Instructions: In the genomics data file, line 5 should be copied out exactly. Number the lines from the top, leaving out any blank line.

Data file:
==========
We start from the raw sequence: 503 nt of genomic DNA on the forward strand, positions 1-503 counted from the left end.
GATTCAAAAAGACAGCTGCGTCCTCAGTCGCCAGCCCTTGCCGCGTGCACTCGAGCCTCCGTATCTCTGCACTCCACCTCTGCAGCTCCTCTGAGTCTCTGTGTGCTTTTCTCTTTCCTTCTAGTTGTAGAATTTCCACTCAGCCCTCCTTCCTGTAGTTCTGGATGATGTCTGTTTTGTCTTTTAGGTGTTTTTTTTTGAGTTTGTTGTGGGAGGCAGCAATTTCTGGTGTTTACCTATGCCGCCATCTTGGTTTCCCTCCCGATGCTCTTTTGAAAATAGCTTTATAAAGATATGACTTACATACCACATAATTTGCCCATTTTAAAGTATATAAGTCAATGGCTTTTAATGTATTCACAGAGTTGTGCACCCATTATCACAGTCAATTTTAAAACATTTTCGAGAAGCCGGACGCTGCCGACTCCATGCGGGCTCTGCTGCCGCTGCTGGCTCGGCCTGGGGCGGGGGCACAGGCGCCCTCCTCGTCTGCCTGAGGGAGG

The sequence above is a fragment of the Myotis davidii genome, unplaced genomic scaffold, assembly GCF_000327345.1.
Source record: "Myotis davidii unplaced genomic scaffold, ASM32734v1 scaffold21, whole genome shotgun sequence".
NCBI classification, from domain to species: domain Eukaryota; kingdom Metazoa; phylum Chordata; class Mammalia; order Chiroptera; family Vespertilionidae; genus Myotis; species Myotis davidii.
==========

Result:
NCBI classification, from domain to species: domain Eukaryota; kingdom Metazoa; phylum Chordata; class Mammalia; order Chiroptera; family Vespertilionidae; genus Myotis; species Myotis davidii.